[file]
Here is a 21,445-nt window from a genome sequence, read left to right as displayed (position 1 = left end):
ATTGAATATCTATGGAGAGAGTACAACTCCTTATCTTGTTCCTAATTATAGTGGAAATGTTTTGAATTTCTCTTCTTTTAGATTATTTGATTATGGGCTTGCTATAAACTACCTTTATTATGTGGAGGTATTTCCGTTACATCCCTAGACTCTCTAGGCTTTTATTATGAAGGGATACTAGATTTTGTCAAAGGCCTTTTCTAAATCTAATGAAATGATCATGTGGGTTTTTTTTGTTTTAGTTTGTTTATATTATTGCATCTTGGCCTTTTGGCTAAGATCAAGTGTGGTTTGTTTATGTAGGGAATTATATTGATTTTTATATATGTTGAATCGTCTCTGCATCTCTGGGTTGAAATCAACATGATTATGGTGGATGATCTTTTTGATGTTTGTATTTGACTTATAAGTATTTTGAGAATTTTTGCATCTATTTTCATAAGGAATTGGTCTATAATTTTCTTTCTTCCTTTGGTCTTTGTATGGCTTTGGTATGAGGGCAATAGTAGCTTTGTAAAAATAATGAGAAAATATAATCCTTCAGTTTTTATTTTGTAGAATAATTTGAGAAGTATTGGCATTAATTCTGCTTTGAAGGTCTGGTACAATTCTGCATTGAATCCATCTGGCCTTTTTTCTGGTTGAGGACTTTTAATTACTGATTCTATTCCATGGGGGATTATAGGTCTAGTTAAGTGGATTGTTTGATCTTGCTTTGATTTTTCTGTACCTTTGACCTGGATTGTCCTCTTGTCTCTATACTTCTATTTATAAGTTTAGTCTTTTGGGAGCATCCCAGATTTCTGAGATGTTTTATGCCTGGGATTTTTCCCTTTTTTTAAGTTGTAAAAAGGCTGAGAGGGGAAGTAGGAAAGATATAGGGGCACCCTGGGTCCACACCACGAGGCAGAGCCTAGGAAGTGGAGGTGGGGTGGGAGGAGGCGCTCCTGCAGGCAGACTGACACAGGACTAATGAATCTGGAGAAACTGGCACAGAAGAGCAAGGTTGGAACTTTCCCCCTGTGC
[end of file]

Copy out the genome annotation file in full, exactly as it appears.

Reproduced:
Here is a 21,445-nt window from a genome sequence, read left to right as displayed (position 1 = left end):
ATTGAATATCTATGGAGAGAGTACAACTCCTTATCTTGTTCCTAATTATAGTGGAAATGTTTTGAATTTCTCTTCTTTTAGATTATTTGATTATGGGCTTGCTATAAACTACCTTTATTATGTGGAGGTATTTCCGTTACATCCCTAGACTCTCTAGGCTTTTATTATGAAGGGATACTAGATTTTGTCAAAGGCCTTTTCTAAATCTAATGAAATGATCATGTGGGTTTTTTTTGTTTTAGTTTGTTTATATTATTGCATCTTGGCCTTTTGGCTAAGATCAAGTGTGGTTTGTTTATGTAGGGAATTATATTGATTTTTATATATGTTGAATCGTCTCTGCATCTCTGGGTTGAAATCAACATGATTATGGTGGATGATCTTTTTGATGTTTGTATTTGACTTATAAGTATTTTGAGAATTTTTGCATCTATTTTCATAAGGAATTGGTCTATAATTTTCTTTCTTCCTTTGGTCTTTGTATGGCTTTGGTATGAGGGCAATAGTAGCTTTGTAAAAATAATGAGAAAATATAATCCTTCAGTTTTTATTTTGTAGAATAATTTGAGAAGTATTGGCATTAATTCTGCTTTGAAGGTCTGGTACAATTCTGCATTGAATCCATCTGGCCTTTTTTCTGGTTGAGGACTTTTAATTACTGATTCTATTCCATGGGGGATTATAGGTCTAGTTAAGTGGATTGTTTGATCTTGCTTTGATTTTTCTGTACCTTTGACCTGGATTGTCCTCTTGTCTCTATACTTCTATTTATAAGTTTAGTCTTTTGGGAGCATCCCAGATTTCTGAGATGTTTTATGCCTGGGATTTTTCCCTTTTTTTAAGTTGTAAAAAGGCTGAGAGGGGAAGTAGGAAAGATATAGGGGCACCCTGGGTCCACACCACGAGGCAGAGCCTAGGAAGTGGAGGTGGGGTGGGAGGAGGCGCTCCTGCAGGCAGACTGACACAGGACTAATGAATCTGGAGAAACTGGCACAGAAGAGCAAGGTTGGAACTTTCCCCCTGTGC